Oscar Wilde’s Selected Plays

I had not read any Oscar Wilde since high school, and even then my exposure had been limited: a single play, perhaps an essay or two, some of his more famous poems, and of course those glorious, decontextualized epigrams and […]

Octavio Paz’s The Labyrinth Of Solitude

We live in very strange times. Leaders across the developed world can be heard denying that their countries have a unique cultural identity, and the concept of the nation state as a bastion for a specific people to pursue their […]

J.D. Vance’s Hillbilly Elegy

J.D. Vance’s memoir Hillbilly Elegy was the surprise bestseller of 2016, largely because it offered a window into a segment of the American population that can justly claim to have been overlooked, even ignored, for the better part of the last two […]

William H. Gass’ Tests Of Time

William H. Gass died on December 6th of last year, four days before my thirtieth birthday. He was 93 years old. His death didn’t provoke the outpouring of acclaim accompanying the passing of, say, Philip Roth or Tom Wolfe, but […]

Ian Kershaw’s To Hell And Back

A recurring charge levelled at the growing populist movements of Europe is that they are undermining the fragile equilibrium that has produced more than a half-century of peace, and that their nationalist drumbeating can only lead to a third major […]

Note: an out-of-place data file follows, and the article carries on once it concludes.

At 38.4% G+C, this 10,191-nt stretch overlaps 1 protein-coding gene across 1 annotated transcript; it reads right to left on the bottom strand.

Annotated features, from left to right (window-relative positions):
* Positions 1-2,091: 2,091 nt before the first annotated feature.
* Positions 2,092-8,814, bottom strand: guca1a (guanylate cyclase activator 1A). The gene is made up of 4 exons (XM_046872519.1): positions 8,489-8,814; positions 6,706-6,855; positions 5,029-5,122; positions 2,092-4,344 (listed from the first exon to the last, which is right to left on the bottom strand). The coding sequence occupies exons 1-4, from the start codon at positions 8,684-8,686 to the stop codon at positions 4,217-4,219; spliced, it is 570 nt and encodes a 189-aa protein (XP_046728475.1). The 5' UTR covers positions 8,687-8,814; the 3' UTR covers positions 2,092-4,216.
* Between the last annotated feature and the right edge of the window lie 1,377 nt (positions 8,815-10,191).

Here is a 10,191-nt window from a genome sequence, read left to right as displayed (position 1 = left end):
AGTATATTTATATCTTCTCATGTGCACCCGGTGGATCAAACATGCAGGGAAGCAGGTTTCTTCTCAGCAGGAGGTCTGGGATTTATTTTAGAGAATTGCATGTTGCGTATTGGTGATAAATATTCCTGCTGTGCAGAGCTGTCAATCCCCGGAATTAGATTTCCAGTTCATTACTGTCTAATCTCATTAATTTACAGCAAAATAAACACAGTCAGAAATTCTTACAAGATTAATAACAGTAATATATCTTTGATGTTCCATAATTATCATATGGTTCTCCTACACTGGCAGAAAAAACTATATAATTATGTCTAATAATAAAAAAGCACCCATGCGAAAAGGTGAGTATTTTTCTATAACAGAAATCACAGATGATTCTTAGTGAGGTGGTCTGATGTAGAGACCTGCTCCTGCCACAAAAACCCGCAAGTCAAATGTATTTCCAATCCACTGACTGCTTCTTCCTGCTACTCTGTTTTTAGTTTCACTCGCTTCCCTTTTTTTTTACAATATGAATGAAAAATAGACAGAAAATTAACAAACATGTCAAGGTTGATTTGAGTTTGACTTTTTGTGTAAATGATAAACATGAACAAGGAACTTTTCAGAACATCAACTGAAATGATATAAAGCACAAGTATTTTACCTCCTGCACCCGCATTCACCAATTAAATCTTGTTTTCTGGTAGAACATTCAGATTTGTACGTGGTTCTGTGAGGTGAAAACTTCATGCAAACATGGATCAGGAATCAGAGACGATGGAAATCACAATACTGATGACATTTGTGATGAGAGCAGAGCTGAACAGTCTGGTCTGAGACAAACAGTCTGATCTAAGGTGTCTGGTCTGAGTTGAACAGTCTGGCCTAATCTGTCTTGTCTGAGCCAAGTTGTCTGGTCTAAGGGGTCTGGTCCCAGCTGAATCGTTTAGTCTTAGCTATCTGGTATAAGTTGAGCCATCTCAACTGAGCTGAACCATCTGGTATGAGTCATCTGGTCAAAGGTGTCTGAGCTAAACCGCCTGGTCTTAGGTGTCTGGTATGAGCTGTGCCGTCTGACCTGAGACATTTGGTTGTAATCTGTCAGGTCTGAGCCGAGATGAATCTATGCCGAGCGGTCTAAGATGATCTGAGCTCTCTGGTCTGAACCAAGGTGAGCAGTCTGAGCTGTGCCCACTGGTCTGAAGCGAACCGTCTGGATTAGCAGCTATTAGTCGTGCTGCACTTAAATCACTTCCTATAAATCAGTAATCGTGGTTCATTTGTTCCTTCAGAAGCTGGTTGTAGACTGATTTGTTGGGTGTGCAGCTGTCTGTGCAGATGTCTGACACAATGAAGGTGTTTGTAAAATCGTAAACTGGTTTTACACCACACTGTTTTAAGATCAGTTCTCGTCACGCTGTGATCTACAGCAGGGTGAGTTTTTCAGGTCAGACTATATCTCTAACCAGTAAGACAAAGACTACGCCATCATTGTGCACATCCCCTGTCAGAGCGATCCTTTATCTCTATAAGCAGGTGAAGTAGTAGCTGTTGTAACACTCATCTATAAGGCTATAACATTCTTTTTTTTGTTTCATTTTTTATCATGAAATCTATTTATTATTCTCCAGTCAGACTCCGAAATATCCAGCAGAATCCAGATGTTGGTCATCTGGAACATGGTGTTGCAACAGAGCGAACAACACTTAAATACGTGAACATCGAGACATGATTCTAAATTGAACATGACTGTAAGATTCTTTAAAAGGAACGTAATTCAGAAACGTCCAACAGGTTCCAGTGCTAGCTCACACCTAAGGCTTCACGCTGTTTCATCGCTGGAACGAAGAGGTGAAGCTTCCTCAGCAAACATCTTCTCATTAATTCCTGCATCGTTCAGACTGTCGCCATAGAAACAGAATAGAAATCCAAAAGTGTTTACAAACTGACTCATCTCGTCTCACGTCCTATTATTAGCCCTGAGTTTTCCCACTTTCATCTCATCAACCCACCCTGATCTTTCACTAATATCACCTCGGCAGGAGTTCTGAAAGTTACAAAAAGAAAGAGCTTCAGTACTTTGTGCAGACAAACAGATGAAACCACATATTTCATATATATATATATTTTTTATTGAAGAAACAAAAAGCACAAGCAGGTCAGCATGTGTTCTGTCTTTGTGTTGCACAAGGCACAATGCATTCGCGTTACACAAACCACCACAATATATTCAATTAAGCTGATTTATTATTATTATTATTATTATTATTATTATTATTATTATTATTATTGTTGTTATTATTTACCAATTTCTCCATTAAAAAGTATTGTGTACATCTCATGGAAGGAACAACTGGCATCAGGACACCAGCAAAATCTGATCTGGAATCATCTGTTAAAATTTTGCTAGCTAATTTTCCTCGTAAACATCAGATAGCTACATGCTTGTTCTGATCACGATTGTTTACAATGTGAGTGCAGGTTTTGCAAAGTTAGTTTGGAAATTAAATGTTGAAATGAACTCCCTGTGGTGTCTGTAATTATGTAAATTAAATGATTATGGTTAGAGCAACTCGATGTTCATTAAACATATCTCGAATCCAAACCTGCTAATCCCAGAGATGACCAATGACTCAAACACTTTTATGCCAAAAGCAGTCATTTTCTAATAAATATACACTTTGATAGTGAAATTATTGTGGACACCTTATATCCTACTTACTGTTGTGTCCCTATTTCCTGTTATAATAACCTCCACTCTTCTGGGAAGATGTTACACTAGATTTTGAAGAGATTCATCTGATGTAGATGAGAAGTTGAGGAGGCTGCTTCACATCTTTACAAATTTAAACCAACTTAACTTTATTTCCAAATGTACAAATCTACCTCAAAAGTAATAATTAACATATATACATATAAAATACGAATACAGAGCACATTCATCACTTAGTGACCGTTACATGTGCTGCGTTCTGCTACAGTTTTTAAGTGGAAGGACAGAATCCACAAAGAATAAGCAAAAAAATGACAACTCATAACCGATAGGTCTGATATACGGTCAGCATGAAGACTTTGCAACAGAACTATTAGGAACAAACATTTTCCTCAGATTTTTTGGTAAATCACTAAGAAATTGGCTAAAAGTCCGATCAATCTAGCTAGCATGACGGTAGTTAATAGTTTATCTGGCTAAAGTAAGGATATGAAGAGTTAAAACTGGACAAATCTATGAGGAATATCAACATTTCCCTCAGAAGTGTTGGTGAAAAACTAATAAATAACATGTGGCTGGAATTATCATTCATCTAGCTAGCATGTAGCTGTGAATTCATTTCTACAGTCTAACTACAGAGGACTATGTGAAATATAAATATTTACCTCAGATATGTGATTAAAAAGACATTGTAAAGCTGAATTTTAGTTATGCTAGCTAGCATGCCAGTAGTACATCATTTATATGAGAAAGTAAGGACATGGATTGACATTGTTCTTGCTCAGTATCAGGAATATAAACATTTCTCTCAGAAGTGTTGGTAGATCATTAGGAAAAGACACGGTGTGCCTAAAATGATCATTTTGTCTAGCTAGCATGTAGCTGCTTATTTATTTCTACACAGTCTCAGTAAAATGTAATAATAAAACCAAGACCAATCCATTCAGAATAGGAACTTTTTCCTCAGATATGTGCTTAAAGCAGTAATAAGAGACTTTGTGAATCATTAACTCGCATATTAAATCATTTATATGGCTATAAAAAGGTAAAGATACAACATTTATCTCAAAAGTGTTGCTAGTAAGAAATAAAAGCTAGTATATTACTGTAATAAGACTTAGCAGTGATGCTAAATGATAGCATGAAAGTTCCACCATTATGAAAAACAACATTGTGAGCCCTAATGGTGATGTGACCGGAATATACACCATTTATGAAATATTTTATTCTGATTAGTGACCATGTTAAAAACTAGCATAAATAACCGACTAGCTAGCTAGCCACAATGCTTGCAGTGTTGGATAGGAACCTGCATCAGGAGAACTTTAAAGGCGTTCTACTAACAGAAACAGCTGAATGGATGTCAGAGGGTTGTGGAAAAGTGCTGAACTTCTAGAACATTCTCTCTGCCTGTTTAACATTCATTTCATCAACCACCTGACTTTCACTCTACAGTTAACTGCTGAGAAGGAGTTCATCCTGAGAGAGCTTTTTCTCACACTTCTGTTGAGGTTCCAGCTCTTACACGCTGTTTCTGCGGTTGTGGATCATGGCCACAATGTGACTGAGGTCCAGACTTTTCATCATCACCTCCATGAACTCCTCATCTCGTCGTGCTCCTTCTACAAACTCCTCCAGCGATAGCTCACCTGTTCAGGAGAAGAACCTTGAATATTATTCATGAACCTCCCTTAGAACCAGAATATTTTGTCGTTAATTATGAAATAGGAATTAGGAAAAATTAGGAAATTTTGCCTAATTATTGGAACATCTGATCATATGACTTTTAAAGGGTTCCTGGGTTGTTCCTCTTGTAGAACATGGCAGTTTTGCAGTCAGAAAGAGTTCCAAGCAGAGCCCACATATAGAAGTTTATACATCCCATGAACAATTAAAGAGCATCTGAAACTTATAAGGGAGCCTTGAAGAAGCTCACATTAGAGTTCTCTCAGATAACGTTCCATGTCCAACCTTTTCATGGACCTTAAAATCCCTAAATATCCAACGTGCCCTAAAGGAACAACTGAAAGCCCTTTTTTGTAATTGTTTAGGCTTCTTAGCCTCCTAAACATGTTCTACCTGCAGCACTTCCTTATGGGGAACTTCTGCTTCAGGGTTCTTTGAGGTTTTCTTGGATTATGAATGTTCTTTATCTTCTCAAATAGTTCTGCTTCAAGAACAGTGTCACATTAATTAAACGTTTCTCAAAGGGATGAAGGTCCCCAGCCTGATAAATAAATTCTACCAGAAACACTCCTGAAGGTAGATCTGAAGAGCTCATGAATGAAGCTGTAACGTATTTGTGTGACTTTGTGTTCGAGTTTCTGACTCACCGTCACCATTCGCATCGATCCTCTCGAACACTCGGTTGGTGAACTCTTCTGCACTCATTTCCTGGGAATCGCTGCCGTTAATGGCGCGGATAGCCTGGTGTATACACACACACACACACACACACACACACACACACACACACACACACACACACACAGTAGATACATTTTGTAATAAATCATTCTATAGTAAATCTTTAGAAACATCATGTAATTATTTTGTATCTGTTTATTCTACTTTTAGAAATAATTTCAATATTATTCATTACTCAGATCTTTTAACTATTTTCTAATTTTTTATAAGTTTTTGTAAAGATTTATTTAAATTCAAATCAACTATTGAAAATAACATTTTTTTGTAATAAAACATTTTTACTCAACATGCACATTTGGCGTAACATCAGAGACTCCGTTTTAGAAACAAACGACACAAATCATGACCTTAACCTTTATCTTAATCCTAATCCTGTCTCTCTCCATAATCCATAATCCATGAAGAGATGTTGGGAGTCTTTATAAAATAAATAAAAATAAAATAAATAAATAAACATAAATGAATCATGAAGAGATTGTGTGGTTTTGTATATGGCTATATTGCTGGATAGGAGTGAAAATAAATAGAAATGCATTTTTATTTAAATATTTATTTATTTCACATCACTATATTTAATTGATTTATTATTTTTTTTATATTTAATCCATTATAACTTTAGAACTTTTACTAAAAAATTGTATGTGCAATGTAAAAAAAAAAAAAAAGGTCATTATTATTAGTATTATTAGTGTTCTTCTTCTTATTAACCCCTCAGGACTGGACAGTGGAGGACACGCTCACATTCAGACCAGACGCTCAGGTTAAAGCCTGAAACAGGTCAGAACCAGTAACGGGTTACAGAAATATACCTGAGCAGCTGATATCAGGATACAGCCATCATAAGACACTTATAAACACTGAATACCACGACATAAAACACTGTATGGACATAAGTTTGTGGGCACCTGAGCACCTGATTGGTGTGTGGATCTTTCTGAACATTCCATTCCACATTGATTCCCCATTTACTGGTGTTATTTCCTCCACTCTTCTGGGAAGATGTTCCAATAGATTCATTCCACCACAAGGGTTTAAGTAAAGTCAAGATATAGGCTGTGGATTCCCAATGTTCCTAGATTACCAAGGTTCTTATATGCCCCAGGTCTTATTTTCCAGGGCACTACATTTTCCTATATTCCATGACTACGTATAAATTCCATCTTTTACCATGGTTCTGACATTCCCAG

William S. Burroughs’ Junky

It was not my intention to read Junky, William S. Burroughs’ famous account of his heroin addiction and the ins and outs of the addict’s life, in tandem with Sam Quinones’ investigation into America’s present opioid crisis, Dreamland, but Burroughs’ […]

Sam Quinones’ Dreamland

Like many people, I was vaguely aware that America was in the midst of an opiate crisis, but the scope of the problem eluded me until I read Andrew Sullivan’s excellent New York Magazine exposé, “The Poison We Pick,” which begins […]

Hilaire Belloc’s The Great Heresies

Like so many other children of the British Empire, I was introduced to Hilaire Belloc by my mother, who read to me from his Cautionary Tales For Children snatches of his moralizing verses (“A trick that everyone abhors / In little […]

Joseph Brodsky’s On Grief And Reason

When societies tip into totalitarianism, the poets and the comedians are always the first to go, for their very métiers involve them in the kind of criticism and encouragements to self-reflection that absolute power cannot tolerate. The Russian poet Joseph Brodsky was […]

John Gardner’s On Becoming A Novelist

Fiction writing, for all its pretensions to being a craft like any other, has a quasi-mystical element to it that should not be underestimated by even the most scrupulously rational of aspirants. In the first place, your material is not […]